In The House of Dog – Shadow of a Doubt

When In Doubt, Don’t. -Benjamin Franklin

Doubt is not a pleasant condition, but certainty is absurd. -Voltaire

It’s been a while since I’ve made a blog post. I don’t know if you noticed, but 2020 has been a little crazy. I mean, last week was March and I can’t remember what day it is. Some of you know that my wife had some minor surgery (she’s fine!) but we’ve had our plates full.

But besides the pandemic plaguing my life, I’ve been plagued by something else this year: Doubt. Which brings me to another quote:

Our doubts are traitors and make us lose the good we oft might win by fearing to attempt.

Leave it to the Bard to say something with so much power. Maybe it was just exhaustion, or perhaps anxiety, but I’ve been racked with doubt over the last few months. I think it is, in no small part, hitting a wall with a certain case. This case not only forced me back to the proverbial drawing board but forced to reconsider my methods down to their very core. Doubt also came in while I was taking a class for one of my certifications. While I loved the class and found it incredibly informative and eye-opening, it also caused me to doubt my skills. Only recently have I begun to realize that to be successful at this, I would have to openly acknowledge my faults and recognize my shortcomings as opportunities. In this field, we are learning more every day and that I should remember that I will not always succeed, but that doesn’t mean I should stop.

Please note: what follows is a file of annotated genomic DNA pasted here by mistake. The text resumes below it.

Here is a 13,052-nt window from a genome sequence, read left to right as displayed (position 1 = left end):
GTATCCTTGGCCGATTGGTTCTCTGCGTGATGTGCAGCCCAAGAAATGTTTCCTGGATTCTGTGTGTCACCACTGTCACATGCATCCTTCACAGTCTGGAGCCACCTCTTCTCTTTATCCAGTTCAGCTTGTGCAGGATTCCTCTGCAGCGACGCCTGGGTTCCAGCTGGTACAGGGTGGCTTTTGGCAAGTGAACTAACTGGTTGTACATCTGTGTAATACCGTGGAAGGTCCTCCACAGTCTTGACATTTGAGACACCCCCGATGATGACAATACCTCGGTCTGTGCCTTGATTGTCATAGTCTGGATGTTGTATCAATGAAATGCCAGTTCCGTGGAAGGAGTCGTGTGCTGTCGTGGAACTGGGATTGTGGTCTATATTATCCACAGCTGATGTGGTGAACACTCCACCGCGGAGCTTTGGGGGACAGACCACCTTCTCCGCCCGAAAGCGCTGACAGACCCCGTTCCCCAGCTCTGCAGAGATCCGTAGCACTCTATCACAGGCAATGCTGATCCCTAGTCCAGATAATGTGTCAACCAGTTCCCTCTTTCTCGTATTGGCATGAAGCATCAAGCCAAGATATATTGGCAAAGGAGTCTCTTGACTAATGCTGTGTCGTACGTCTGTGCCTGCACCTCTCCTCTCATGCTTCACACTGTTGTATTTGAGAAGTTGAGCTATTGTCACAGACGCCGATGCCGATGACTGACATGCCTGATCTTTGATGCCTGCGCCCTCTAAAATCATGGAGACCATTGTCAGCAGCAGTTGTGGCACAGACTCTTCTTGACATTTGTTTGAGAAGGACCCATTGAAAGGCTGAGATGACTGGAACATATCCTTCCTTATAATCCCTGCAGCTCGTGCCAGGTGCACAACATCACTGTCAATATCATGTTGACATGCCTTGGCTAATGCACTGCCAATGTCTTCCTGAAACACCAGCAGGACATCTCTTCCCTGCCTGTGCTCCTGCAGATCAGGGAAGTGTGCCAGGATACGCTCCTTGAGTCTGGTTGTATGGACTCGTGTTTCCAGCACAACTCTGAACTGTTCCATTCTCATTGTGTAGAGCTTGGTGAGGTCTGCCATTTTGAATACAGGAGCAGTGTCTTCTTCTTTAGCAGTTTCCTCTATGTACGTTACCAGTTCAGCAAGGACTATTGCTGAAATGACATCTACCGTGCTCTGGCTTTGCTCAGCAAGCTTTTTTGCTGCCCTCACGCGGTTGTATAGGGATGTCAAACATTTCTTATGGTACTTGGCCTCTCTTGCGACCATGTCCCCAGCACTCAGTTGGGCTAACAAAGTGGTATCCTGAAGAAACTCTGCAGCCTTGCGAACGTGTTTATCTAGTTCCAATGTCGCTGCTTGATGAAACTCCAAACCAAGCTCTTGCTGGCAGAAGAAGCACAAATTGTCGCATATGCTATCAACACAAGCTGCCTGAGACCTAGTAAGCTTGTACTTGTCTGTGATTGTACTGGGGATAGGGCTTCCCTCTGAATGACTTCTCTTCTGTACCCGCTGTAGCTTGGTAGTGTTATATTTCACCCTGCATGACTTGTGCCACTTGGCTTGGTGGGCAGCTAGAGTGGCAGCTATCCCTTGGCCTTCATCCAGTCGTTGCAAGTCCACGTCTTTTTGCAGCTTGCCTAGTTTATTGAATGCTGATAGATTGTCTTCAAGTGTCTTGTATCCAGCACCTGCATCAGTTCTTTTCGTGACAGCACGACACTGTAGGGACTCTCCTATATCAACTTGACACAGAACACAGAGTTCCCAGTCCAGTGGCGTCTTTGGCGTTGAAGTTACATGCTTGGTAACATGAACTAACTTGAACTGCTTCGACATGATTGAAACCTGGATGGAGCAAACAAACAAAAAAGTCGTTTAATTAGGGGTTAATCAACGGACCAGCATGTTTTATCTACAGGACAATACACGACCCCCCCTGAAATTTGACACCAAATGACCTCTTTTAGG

Doubt is the greatest hurdle I face as a trainer, but not just in myself. You’d be surprised how many successful trainers are wracked with insecurities. I see a lot of doubt in owners, even over the smallest of things. I’ve seen some owners lose confidence over something so small as clicking a second or two late. As cheesy as it sounds, success isn’t a result but a state of mind. The first step to success is recognizing failure. By simply recognizing it, you have a greater chance of achieving the results you desire.

I feel like by writing this down, and sharing this with you, that it somehow feels like I’m making excuses for myself. I know that’s not the case, despite what my anxiety wants me to think. And it’s not the case for you either. Modifying a behavior isn’t easy, no matter what that behavior is.

So, I will endeavor to not let my doubts prevent me from doing my best, not only for myself but for you as well.

I hope you all are well!

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